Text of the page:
Pinocchio Lives

Two very different film versions of the children’s novel by Carlo Collodi first published in 1883 are about to go into production. And neither of them will look even a bit like the animated 1940 Disney version that generations of children have enjoyed over the years.

Oscar winning actor Roberto Benigni (Life Is Beautiful) will star as Geppetto in director Matteo Garrone’s (Gomorrah and Dogman) live action version of Pinocchio. From Deadline Hollywood:

Garrone will direct his own screenplay, an adaptation of Carlo Collodi’s classic about a living puppet who with the help of a cricket as his conscience, must prove himself worthy to become a real boy. Geppetto is the puppet’s creator. Benigni wrote, directed as starred as the title character in a 2002 live-action version of Pinocchio.

The film is an international co-production between Italy and France, produced by Matteo Garrone’s Archimede Films, Rai Cinema and Jean Labadie’s Le Pacte, with Jeremy Thomas’ Recorded Picture Company. HanWay Films reps world rights. Rai Cinema will release the film in Italy, and Le Pacte in France. Shooting starts in the first quarter of 2019 on location in Italy across Lazio, Tuscany and Puglia.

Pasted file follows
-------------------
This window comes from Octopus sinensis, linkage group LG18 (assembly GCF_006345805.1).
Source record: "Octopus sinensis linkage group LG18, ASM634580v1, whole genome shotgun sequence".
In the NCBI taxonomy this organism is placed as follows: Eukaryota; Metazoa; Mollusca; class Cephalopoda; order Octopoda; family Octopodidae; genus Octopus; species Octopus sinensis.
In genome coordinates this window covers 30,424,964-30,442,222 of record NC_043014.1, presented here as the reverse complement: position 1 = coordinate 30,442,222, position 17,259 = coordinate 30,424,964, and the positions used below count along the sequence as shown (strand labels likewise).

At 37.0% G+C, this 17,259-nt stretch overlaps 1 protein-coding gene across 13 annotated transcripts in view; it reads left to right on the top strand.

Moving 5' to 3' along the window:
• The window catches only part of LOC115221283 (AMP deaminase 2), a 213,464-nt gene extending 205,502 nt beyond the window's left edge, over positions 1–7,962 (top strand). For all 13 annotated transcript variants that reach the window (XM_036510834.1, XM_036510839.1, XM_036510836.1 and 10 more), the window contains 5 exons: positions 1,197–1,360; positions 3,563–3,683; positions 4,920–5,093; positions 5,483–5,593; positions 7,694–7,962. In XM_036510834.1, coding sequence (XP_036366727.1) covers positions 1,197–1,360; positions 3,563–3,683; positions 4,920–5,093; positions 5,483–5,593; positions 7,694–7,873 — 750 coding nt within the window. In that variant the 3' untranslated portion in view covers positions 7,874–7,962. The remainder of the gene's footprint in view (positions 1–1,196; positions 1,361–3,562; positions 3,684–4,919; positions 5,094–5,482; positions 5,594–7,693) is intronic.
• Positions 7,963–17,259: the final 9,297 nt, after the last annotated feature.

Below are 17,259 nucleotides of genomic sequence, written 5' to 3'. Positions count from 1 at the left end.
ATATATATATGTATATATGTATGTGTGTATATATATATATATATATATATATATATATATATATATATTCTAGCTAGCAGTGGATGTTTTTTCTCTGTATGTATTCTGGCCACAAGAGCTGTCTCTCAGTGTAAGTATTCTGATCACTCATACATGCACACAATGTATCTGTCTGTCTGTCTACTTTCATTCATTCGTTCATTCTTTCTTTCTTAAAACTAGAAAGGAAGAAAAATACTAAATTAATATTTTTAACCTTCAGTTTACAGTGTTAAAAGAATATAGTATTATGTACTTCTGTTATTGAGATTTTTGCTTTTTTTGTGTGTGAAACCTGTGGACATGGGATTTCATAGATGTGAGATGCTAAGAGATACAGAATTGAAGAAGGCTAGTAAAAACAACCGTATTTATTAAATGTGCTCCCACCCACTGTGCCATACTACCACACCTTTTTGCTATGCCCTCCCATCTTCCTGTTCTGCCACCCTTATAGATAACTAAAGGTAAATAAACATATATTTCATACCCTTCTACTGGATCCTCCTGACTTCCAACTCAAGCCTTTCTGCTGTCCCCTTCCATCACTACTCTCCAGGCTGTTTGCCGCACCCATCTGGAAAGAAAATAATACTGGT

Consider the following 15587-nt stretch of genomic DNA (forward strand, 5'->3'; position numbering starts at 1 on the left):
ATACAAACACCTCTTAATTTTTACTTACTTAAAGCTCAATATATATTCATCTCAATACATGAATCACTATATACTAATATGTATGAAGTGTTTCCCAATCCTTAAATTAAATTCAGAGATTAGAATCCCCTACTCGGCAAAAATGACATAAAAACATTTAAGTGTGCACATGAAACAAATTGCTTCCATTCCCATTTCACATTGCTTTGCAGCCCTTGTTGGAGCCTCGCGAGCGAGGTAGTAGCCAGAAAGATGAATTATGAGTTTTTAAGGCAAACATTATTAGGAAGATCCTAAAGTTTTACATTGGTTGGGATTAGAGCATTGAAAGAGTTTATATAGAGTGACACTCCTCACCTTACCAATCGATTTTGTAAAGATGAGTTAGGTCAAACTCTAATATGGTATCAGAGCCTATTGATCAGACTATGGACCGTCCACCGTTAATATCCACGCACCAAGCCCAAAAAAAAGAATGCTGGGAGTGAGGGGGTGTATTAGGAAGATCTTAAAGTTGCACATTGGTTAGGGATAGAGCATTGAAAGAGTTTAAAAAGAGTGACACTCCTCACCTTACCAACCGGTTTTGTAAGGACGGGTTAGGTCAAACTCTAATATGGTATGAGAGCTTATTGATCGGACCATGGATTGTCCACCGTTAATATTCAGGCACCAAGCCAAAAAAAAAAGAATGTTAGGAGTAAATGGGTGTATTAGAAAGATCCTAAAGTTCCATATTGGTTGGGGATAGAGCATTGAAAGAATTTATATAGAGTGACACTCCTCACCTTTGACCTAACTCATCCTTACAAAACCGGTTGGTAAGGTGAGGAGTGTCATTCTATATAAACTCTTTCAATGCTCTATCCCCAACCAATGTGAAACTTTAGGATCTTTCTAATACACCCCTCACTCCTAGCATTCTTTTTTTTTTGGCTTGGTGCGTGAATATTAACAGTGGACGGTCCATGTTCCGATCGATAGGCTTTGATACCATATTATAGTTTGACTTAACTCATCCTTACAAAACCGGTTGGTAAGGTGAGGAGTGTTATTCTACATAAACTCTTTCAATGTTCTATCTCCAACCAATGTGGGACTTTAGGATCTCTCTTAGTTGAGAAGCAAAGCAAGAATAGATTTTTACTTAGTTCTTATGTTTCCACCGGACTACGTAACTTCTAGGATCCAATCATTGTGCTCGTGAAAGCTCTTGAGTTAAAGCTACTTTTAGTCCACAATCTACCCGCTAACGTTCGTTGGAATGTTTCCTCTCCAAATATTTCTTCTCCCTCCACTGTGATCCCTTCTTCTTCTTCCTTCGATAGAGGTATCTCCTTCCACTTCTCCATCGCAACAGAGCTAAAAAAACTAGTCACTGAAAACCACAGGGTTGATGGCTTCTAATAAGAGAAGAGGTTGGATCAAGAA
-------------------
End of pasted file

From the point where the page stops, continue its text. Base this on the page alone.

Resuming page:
In a completely different vision based on the same source material, Oscar winning writer and director Guillermo del Toro will co-create a stop-motion version of Pinocchio for Netflix. But don’t expect it to be aimed at kids. Again from Deadline Hollywood:

In his first feature deal to direct since The Shape of Water won him Oscars for Best Picture and Best Director, Guillermo del Toro has made a deal with Netflix to co-direct his stop-motion animated passion project Pinocchio. Del Toro has pined to make a darker version of the wooden boy tale for the past decade. He has written the script with Patrick McHale (Over the Garden Wall and Adventure Time), and will co-direct with Mark Gustafson (Fantastic Mr. Fox). Guy Davis will serve as co-production designer, taking inspiration for the Pinocchio character from Gris Grimly’s original designs drawn from Carlo Collodi’s 1883 novel The Adventures of Pinocchio.

Del Toro’s film will be a musical set in Italy during the turbulent 1930s. This collision of innocence in a political environment of repression and growing fascism is reminiscent of the construct of his Oscar-winning Pan’s Labyrinth, a spectacular fable set in the backdrop of Francoist Spain in 1944.

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